The buttons perform the same functions as those on the basic etrex although they are all located on the top rather than the sides. The OK button performs the functions of the Enter button. See page 38 in the manual for details on these buttons. The buttons are (left to right) up, down, OK, page, and power. Be careful when placing the unit in you pocket since it is easy to accidently press the power-on button. Some users have glued a small rubber o-ring around this button to protect it from accidently being pressed.
The Geko 101 is very similar in operation to the Basic yellow etrex except there is no route capability at all and there is no advanced satellite display screen. The chapter on routes can be ignored. There is no interface on this unit so the chapter on computer interface can be ignored. There is no cable connection for external power. Trackback on this unit is done only with the main tracklog.
The Geko 201 matches the operation of the etrex summit product except that there is no electronic compass or altimeter on this model. In general it behaves like an etrex venture except there is no joystick. The Geko 201 does have a 10,000 point track log and supports up to 10 saved logs of up to 750 points each. The routes on the Geko 202/301 support up to 125 points. This unit and the 301 supports WAAS/EGNOS. The power and interface cable for the Geko 201/301 is the same as for the etrex or emap. The settings for WAAS have been moved to the mode menu for simplified operation. WAAS reception requires the use of normal mode on all Garmin GPS receivers and the Geko has chosen to force this choice by placing the two settings (Normal with WAAS off and Normal with WAAS on) next to each other on the same menu.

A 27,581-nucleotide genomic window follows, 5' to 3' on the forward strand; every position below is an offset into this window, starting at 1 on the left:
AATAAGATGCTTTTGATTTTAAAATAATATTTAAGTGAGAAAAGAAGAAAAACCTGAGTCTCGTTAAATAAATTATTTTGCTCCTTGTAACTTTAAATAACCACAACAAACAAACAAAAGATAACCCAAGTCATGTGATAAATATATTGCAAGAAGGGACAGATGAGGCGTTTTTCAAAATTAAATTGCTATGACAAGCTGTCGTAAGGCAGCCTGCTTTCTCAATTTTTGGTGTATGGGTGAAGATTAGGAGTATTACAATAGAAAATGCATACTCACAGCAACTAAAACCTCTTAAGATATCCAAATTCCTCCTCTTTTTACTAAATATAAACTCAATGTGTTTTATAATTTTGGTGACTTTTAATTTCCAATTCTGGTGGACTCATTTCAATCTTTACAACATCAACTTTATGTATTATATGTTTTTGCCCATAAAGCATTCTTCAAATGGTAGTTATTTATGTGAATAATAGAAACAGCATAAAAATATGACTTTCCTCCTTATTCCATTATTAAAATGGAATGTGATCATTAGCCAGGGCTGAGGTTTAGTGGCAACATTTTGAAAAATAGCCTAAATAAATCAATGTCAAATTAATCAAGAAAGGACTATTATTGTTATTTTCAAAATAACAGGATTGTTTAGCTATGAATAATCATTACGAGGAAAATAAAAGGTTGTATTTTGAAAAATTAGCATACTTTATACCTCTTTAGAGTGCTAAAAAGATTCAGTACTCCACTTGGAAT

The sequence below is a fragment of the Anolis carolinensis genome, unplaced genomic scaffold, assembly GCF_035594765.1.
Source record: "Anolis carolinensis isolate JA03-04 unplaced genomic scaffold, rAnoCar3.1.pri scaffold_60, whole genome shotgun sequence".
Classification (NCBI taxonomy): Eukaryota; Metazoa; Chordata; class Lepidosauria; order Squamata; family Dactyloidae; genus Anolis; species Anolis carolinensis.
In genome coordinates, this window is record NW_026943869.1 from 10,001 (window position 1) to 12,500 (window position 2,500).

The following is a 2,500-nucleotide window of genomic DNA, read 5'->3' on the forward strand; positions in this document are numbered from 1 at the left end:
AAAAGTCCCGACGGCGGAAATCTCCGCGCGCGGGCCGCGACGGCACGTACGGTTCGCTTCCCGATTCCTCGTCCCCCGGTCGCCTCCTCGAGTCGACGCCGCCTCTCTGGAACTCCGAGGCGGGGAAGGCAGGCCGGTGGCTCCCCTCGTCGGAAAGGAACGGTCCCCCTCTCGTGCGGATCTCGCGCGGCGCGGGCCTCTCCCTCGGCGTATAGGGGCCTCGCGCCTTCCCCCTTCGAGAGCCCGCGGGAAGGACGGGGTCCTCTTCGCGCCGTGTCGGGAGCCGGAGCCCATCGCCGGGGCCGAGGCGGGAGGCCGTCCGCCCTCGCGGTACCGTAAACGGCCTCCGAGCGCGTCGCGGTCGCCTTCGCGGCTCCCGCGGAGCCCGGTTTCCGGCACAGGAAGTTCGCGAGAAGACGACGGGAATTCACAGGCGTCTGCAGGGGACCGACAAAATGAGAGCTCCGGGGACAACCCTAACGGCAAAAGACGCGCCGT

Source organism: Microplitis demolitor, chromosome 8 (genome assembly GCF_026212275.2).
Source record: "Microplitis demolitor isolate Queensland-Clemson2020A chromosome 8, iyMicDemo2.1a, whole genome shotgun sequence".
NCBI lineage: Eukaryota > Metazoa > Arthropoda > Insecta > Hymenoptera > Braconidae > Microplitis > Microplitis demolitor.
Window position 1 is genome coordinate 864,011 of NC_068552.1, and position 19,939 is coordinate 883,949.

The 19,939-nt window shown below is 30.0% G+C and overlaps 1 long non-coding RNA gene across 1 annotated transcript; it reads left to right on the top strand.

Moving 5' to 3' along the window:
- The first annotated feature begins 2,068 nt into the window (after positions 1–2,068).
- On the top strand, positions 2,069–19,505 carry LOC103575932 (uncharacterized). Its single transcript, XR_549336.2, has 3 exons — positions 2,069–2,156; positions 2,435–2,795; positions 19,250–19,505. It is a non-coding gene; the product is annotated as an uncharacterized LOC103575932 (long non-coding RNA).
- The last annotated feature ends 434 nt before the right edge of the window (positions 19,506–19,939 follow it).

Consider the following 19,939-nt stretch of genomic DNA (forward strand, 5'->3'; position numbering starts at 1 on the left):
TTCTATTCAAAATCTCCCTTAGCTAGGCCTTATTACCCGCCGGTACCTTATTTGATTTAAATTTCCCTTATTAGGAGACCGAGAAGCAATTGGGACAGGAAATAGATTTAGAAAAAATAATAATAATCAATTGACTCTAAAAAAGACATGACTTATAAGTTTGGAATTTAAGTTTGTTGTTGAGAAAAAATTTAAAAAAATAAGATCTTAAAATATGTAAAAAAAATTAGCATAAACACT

The image above is displaying the Geko 201 navigation screen with the automatic bent arrow features that shows the direction of the next turn. The arrow will appear straight and point to the next waypoint in the route until the user gets within 15 seconds of the turn. The top of the arrow will then bend and show the turn direction while the bottom of the arrow continues to point in the direction of the waypoint.
The Geko 301 is the same as the 201 except that it adds the electronic compass and altimeter and is thus very similar to the etrex summit as described in the manual. It does support WAAS as well. It supports a vertical navigation page similar to the Summit and Vista. The electronic compass consumes some power so expect shorter battery life when this is in use. Garmin says that the maximum life is about 10 hours using Alkaline batteries.
There are some unique features in the Geko line including the pan-n'-track feature shown on the right. This feature provide the ability to pan by following this tracklog visually on the screen. It also permits the user to visually select the point for a trackback or other uses. To perform this command: